Parametric Reliability Analysis In DfRSoft
Parametric Reliability Analysis
Exclusive
from DfRSoft  Parametric Reliability Analysis.
Assess device degradation failure rates over time without having
to test to failure and with more accuracy saving hours of test
time, at lower stress and with smaller sample sizes. Here is
how:
There are three ways to assess the failure rate of a
device that drifts out of specification. As an example we will
do Power loss for a device.
Each way requires a Parameter Limit, such as Power Limit. Let
say 20% Power loss.
Method 1: Consider a power limit of 20%. Devices are on life
test and when they reach 20% Power Loss, this is treated as the
time to failure. In this method a catastrophic analysis is used.
Use for example the Rel plts page to do a Weibull assessment.
Put the times to failure for each device and perform the
analysis similar to catastrophic data analysis. In some cases
this may be the best method when an aging law is not known.
Method 2: Initial and Final Parametric Measurement Method:
In this method we require less test samples since we can
characterize the devices distribution with say 20 or 30 samples.
Typically device may be on life test at an elevated temperature
and we simply take two measurements at room temperature  before
and after the test. We have a population of samples and we find
its mean and sigma. At this point we can use the parametric
method where we can often prove a more accurate failure rate at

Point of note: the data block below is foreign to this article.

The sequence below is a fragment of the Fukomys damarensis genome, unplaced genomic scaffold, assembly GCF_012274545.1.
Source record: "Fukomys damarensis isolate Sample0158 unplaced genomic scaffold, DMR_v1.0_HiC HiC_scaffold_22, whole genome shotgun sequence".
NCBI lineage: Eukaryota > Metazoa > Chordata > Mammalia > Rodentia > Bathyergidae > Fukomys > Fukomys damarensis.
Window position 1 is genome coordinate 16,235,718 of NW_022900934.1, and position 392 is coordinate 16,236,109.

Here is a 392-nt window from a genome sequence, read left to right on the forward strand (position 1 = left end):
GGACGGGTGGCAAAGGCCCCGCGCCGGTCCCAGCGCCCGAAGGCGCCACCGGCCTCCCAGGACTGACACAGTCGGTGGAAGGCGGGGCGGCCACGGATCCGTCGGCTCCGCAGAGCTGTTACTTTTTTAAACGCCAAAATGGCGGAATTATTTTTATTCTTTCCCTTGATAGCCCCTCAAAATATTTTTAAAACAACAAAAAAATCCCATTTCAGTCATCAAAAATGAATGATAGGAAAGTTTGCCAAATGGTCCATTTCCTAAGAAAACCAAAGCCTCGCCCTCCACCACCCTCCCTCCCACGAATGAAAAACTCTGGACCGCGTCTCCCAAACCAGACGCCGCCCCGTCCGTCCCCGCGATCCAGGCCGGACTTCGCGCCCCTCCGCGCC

a specific confidence level than say a catastrophic analysis,
even when no failures occur. In addition we can get a point
estimate (i.e., no confidence bound data estimate) which cannot
be done when 0 failures occurs in the catastrophic analysis
method. To do this follow the hyperlink below for Initial and
Final drift measurement analysis.
Method 3: In this method, if a general aging model is known i.e.
how the drift for power loss occurs over time, then Parametric
reliability analysis makes the most sense and has tremendous
advantages over Method 1 & 2.
For example, the three aging laws in DfRSoft are:
Parameter Shift=A (Time)^B ,
Parameter Shift = A Log(1+B Time)
or Parameter Shift = User defined.
DfRSoft allows time to be accelerated with an
acceleration factor. An Arrhenius calculator is available to
determine this factor if temperature is the acceleration stress.
METHOD 3 ADVANTAGES:
If the Aging Law is known then there are three major advantages
over Method 1:
1. We require less test samples since we can characterize the
devices distribution with say 20 or 30 samples.
2. We do not have to test to failure only over a sufficient time
to fit the data to the aging law. With knowledge of the ageing
law and its distribution, the reliability can quickly be
predicted at any temperature.
3. We can test at a lower stress like a lower temperature since
we do not have to test to failure. Often the closer the
temperature to the use conditions for example, the more accurate
will be the prediction to the extrapolated temperature of
interest.
SEE
DfRSoft PARAMETRIC RELIABILITY INSTRUCTIONAL VIDEO